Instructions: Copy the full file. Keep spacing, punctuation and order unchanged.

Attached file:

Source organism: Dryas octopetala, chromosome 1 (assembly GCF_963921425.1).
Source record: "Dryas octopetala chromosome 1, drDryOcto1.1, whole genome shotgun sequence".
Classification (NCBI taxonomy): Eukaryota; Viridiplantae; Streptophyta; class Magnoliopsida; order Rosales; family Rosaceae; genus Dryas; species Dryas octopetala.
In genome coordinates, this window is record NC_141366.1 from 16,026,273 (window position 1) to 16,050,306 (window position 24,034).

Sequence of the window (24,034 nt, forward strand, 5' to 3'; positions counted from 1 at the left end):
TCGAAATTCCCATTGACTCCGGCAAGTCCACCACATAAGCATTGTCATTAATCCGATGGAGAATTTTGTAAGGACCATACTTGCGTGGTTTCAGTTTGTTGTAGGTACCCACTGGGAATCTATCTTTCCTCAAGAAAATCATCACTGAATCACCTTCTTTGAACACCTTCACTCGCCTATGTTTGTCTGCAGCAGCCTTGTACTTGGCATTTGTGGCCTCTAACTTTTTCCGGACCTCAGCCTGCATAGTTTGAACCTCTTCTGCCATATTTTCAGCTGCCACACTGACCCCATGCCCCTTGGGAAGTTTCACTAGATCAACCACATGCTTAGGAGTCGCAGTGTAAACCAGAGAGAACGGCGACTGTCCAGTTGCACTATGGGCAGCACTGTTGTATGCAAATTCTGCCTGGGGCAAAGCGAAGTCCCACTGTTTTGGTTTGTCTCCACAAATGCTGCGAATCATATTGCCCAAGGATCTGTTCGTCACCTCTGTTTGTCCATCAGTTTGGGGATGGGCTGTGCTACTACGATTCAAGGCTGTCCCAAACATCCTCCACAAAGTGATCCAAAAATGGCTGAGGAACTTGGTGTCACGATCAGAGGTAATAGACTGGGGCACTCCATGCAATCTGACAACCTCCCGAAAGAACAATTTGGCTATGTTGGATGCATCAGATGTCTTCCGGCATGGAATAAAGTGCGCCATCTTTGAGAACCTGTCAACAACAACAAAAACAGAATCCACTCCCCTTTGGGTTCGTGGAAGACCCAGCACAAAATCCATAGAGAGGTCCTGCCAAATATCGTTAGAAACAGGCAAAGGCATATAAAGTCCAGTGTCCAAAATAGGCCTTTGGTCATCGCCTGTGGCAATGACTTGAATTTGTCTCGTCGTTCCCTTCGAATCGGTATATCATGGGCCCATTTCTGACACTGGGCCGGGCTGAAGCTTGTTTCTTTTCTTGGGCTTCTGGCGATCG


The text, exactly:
Source organism: Dryas octopetala, chromosome 1 (assembly GCF_963921425.1).
Source record: "Dryas octopetala chromosome 1, drDryOcto1.1, whole genome shotgun sequence".
Classification (NCBI taxonomy): Eukaryota; Viridiplantae; Streptophyta; class Magnoliopsida; order Rosales; family Rosaceae; genus Dryas; species Dryas octopetala.
In genome coordinates, this window is record NC_141366.1 from 16,026,273 (window position 1) to 16,050,306 (window position 24,034).

Sequence of the window (24,034 nt, forward strand, 5' to 3'; positions counted from 1 at the left end):
TCGAAATTCCCATTGACTCCGGCAAGTCCACCACATAAGCATTGTCATTAATCCGATGGAGAATTTTGTAAGGACCATACTTGCGTGGTTTCAGTTTGTTGTAGGTACCCACTGGGAATCTATCTTTCCTCAAGAAAATCATCACTGAATCACCTTCTTTGAACACCTTCACTCGCCTATGTTTGTCTGCAGCAGCCTTGTACTTGGCATTTGTGGCCTCTAACTTTTTCCGGACCTCAGCCTGCATAGTTTGAACCTCTTCTGCCATATTTTCAGCTGCCACACTGACCCCATGCCCCTTGGGAAGTTTCACTAGATCAACCACATGCTTAGGAGTCGCAGTGTAAACCAGAGAGAACGGCGACTGTCCAGTTGCACTATGGGCAGCACTGTTGTATGCAAATTCTGCCTGGGGCAAAGCGAAGTCCCACTGTTTTGGTTTGTCTCCACAAATGCTGCGAATCATATTGCCCAAGGATCTGTTCGTCACCTCTGTTTGTCCATCAGTTTGGGGATGGGCTGTGCTACTACGATTCAAGGCTGTCCCAAACATCCTCCACAAAGTGATCCAAAAATGGCTGAGGAACTTGGTGTCACGATCAGAGGTAATAGACTGGGGCACTCCATGCAATCTGACAACCTCCCGAAAGAACAATTTGGCTATGTTGGATGCATCAGATGTCTTCCGGCATGGAATAAAGTGCGCCATCTTTGAGAACCTGTCAACAACAACAAAAACAGAATCCACTCCCCTTTGGGTTCGTGGAAGACCCAGCACAAAATCCATAGAGAGGTCCTGCCAAATATCGTTAGAAACAGGCAAAGGCATATAAAGTCCAGTGTCCAAAATAGGCCTTTGGTCATCGCCTGTGGCAATGACTTGAATTTGTCTCGTCGTTCCCTTCGAATCGGTATATCATGGGCCCATTTCTGACACTGGGCCGGGCTGAAGCTTGTTTCTTTTCTTGGGCTTCTGGCGATCG